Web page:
My colleague Charlotte Allen has written eloquently today on the sad and shocking events of Beslan.  

A piece in the International Herald Tribune deals with a chilling phenomenon that has special relevance for the atrocities at Beslan: “the spectacular rise of the female terrorist.”

The newspaper notes:

“The recent wave of terrorist attacks in Russia has been remarkably brutal, aimed even at children. There was, however, another detail regularly picked up by commentators and analysts: the prominent role played by women.”

Female terrorists carried the bombs in a recent plane downing over Central Russia on Aug. 24, and it was a woman who became the main suspect when a bomb destroyed a Moscow railway station a few days later. And, again, it was women wearing suicide belts who played a major role at Beslan, where children, who generally provoke nurturing tendencies in women, died so violently. 

Terrorist networks have always used women as carriers and in other subsidiary roles.

This is something new, and it’s very disturbing.

The IHT notes: 

“The events in Russia suggest that women are now the preferred tool with which to carry out ‘martyrdom operations.’ If sustained, this would be a truly remarkable development. After all, Islamic terrorists propagate a vision of society in which women are consistently portrayed as weak, inferior and sinful. Women, they believe, have no role to play in public life, never mind that of ‘heroic martyr.’ The question, therefore, is obvious: Why have Islamic extremists suddenly embraced the use of women as high-level operatives?

“Symbolically, their participation sends a powerful message, blurring the distinction between perpetrator and victim. Even among progressive Westerners, the notion that women are the ‘weaker sex,’ and that their inclination is to create and protect life rather than destroy it, remains widespread. If women decide to violate all established norms about the sanctity of human life, they do so only as a last resort. The scholar Clara Beyler, who analyzed public reactions to suicide bombings, found that ‘female kamikazes’ tended to be portrayed as ‘the symbols of utter despair … rather than the cold-blooded murderers of civilians.’ If a woman was involved, the media focused on ‘what made her do it,’ not on the carnage that she had created. In other words, if the attacker was a woman, it was the bomber who became the victim, and whose grievances needed to be addressed.”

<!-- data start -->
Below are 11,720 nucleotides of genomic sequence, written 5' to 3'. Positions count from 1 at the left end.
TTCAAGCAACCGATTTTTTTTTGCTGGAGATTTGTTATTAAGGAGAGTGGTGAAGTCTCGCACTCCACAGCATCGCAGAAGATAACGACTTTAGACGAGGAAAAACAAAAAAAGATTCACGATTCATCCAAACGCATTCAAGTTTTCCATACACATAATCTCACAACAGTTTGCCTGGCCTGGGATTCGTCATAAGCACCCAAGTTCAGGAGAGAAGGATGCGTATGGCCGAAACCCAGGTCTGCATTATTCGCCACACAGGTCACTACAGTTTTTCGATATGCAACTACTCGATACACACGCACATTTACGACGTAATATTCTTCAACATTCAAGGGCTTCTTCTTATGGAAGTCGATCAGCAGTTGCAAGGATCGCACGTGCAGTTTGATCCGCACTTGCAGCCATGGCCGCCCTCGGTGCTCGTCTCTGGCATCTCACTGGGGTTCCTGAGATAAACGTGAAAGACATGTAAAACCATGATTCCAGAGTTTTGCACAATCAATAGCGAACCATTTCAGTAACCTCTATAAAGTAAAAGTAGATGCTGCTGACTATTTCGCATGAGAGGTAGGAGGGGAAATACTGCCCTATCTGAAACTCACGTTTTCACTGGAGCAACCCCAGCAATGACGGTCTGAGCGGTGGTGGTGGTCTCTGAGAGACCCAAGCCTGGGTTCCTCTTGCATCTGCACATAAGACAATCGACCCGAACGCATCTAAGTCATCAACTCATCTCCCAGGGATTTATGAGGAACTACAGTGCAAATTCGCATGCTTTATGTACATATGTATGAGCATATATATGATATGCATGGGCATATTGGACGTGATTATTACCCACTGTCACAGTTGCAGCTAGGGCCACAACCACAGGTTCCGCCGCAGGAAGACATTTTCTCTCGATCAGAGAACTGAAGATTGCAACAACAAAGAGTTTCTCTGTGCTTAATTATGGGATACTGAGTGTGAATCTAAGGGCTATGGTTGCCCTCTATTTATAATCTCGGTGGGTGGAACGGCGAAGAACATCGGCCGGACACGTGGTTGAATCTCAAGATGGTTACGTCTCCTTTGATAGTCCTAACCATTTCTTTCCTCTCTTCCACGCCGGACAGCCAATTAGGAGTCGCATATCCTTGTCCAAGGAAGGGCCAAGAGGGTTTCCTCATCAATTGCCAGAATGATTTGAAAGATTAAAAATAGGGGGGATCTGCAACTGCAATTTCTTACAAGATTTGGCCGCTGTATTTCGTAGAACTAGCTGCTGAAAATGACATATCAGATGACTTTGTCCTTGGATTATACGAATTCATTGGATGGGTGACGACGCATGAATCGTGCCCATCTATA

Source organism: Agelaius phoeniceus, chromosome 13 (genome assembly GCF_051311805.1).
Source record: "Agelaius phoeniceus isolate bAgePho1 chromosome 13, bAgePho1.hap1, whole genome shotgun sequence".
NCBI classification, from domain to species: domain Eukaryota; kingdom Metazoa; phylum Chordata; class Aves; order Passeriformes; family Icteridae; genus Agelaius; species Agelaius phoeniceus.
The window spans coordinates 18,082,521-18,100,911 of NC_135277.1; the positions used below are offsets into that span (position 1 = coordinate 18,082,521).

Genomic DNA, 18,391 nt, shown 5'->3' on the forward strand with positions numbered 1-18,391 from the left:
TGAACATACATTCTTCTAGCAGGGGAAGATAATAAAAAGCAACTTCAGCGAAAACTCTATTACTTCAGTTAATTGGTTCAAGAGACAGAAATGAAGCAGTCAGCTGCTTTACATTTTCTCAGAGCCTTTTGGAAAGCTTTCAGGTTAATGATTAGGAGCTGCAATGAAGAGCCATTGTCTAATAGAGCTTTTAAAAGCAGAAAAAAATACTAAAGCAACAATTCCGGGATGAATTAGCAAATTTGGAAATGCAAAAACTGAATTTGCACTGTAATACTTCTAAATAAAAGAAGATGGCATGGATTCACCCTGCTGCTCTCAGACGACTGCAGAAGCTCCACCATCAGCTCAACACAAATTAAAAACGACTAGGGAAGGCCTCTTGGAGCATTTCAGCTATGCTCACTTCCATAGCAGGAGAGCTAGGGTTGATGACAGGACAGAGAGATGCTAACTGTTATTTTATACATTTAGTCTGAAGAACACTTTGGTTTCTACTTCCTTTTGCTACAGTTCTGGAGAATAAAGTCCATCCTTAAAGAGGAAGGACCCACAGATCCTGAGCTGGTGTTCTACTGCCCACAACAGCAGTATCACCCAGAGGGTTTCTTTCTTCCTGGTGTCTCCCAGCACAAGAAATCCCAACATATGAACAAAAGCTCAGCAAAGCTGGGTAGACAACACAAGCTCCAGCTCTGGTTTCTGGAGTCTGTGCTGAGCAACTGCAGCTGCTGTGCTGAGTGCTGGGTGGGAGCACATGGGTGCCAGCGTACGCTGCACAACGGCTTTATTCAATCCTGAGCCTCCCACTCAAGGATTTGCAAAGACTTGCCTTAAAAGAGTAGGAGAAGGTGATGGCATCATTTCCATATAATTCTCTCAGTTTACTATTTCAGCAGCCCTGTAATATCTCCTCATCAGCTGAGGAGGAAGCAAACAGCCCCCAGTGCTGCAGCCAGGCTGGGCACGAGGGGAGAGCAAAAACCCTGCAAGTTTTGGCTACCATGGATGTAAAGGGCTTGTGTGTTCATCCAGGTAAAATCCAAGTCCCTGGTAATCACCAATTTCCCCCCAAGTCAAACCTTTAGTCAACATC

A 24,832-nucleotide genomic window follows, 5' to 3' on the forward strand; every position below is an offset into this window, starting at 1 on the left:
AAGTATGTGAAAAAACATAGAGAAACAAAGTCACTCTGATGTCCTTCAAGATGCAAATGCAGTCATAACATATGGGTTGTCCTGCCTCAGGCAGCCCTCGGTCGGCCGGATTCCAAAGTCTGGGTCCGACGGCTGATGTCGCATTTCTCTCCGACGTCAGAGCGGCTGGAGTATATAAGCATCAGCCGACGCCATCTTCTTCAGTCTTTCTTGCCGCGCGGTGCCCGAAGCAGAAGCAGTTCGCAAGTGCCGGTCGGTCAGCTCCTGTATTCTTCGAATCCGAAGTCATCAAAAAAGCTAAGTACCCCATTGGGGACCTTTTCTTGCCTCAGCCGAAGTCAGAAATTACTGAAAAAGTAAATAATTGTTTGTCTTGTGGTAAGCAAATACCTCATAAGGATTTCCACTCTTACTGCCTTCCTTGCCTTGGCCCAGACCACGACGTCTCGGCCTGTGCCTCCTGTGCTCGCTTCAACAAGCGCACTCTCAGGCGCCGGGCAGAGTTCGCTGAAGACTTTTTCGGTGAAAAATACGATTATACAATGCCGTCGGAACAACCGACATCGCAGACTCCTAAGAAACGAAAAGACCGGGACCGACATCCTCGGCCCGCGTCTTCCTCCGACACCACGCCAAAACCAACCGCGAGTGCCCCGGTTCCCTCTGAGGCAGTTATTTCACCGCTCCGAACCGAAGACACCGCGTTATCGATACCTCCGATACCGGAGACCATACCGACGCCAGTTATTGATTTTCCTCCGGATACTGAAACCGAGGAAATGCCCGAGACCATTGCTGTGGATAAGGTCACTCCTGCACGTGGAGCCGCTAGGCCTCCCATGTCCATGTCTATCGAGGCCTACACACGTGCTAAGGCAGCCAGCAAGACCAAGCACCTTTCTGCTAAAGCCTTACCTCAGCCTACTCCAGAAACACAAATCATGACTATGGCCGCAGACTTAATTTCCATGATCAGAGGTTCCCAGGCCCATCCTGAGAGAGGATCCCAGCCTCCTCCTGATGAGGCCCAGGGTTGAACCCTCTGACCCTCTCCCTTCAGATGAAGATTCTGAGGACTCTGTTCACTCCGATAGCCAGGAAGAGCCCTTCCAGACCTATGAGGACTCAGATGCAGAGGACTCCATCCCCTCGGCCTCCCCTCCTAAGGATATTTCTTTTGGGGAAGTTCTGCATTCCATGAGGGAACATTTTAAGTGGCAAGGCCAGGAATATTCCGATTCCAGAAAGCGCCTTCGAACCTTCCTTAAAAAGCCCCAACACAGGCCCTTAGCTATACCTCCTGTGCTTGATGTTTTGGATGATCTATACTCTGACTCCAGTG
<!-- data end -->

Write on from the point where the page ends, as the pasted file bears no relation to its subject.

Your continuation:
The second reason is that, given the post-September 11 security measures, it’s easier to get women into certain places. The piece points out that “the perception that women are less prone to violence, the Islamic dress code and the reluctance to carry out body searches on Muslim women made them the ‘perfect demographic.'”

The IHT adds:

“The relevance of this development extends far beyond the current crisis in Russia. In fact, our astonishment at the use of female operatives by Islamic terrorists may be yet another ‘failure of imagination’ with potentially catastrophic consequences. As early as 2002, Patricia Pearson warned: ‘Yes, it may be hard to imagine a woman flying into the twin towers. But we have to be careful about our presumptions. … Our imagination failed us before Sept. 11, and we paid a steep price.'”

The most shocking aspect of the emergence of women as terrorists is, of course, that at Beslan they killed children. Is there anybody out there who wants to call these monsters freedom fighters?